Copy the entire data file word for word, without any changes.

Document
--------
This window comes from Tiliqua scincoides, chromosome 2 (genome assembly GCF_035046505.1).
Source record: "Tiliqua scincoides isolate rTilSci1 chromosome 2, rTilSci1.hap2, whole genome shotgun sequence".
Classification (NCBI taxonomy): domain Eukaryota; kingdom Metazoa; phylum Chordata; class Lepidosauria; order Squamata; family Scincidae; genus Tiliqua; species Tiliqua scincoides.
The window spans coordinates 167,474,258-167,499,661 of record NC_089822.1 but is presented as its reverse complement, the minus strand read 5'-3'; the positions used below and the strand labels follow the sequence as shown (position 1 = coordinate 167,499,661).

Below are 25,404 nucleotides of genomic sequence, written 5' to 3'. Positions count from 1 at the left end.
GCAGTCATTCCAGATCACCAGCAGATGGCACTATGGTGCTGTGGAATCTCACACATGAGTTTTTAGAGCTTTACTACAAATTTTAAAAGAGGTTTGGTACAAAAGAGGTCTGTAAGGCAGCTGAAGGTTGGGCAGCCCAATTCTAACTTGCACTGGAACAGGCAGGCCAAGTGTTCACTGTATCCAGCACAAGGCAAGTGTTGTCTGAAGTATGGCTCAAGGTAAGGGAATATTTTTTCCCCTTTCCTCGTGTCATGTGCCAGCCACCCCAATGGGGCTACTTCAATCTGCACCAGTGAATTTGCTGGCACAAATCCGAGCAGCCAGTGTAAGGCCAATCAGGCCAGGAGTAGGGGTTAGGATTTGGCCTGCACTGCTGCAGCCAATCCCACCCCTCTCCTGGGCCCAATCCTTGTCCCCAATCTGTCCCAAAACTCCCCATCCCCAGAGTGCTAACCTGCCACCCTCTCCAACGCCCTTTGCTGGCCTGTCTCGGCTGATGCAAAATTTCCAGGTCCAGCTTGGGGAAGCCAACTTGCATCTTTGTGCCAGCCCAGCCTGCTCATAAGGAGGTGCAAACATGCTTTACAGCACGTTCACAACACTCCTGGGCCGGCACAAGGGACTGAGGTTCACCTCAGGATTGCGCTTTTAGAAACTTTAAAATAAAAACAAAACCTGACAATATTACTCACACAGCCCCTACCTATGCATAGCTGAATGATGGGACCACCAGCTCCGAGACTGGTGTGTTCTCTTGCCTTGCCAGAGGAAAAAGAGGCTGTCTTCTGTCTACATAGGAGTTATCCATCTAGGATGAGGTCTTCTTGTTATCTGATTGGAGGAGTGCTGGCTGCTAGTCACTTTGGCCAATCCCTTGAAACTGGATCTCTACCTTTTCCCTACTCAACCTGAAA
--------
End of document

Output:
This window comes from Tiliqua scincoides, chromosome 2 (genome assembly GCF_035046505.1).
Source record: "Tiliqua scincoides isolate rTilSci1 chromosome 2, rTilSci1.hap2, whole genome shotgun sequence".
Classification (NCBI taxonomy): domain Eukaryota; kingdom Metazoa; phylum Chordata; class Lepidosauria; order Squamata; family Scincidae; genus Tiliqua; species Tiliqua scincoides.
The window spans coordinates 167,474,258-167,499,661 of record NC_089822.1 but is presented as its reverse complement, the minus strand read 5'-3'; the positions used below and the strand labels follow the sequence as shown (position 1 = coordinate 167,499,661).

Below are 25,404 nucleotides of genomic sequence, written 5' to 3'. Positions count from 1 at the left end.
GCAGTCATTCCAGATCACCAGCAGATGGCACTATGGTGCTGTGGAATCTCACACATGAGTTTTTAGAGCTTTACTACAAATTTTAAAAGAGGTTTGGTACAAAAGAGGTCTGTAAGGCAGCTGAAGGTTGGGCAGCCCAATTCTAACTTGCACTGGAACAGGCAGGCCAAGTGTTCACTGTATCCAGCACAAGGCAAGTGTTGTCTGAAGTATGGCTCAAGGTAAGGGAATATTTTTTCCCCTTTCCTCGTGTCATGTGCCAGCCACCCCAATGGGGCTACTTCAATCTGCACCAGTGAATTTGCTGGCACAAATCCGAGCAGCCAGTGTAAGGCCAATCAGGCCAGGAGTAGGGGTTAGGATTTGGCCTGCACTGCTGCAGCCAATCCCACCCCTCTCCTGGGCCCAATCCTTGTCCCCAATCTGTCCCAAAACTCCCCATCCCCAGAGTGCTAACCTGCCACCCTCTCCAACGCCCTTTGCTGGCCTGTCTCGGCTGATGCAAAATTTCCAGGTCCAGCTTGGGGAAGCCAACTTGCATCTTTGTGCCAGCCCAGCCTGCTCATAAGGAGGTGCAAACATGCTTTACAGCACGTTCACAACACTCCTGGGCCGGCACAAGGGACTGAGGTTCACCTCAGGATTGCGCTTTTAGAAACTTTAAAATAAAAACAAAACCTGACAATATTACTCACACAGCCCCTACCTATGCATAGCTGAATGATGGGACCACCAGCTCCGAGACTGGTGTGTTCTCTTGCCTTGCCAGAGGAAAAAGAGGCTGTCTTCTGTCTACATAGGAGTTATCCATCTAGGATGAGGTCTTCTTGTTATCTGATTGGAGGAGTGCTGGCTGCTAGTCACTTTGGCCAATCCCTTGAAACTGGATCTCTACCTTTTCCCTACTCAACCTGAAA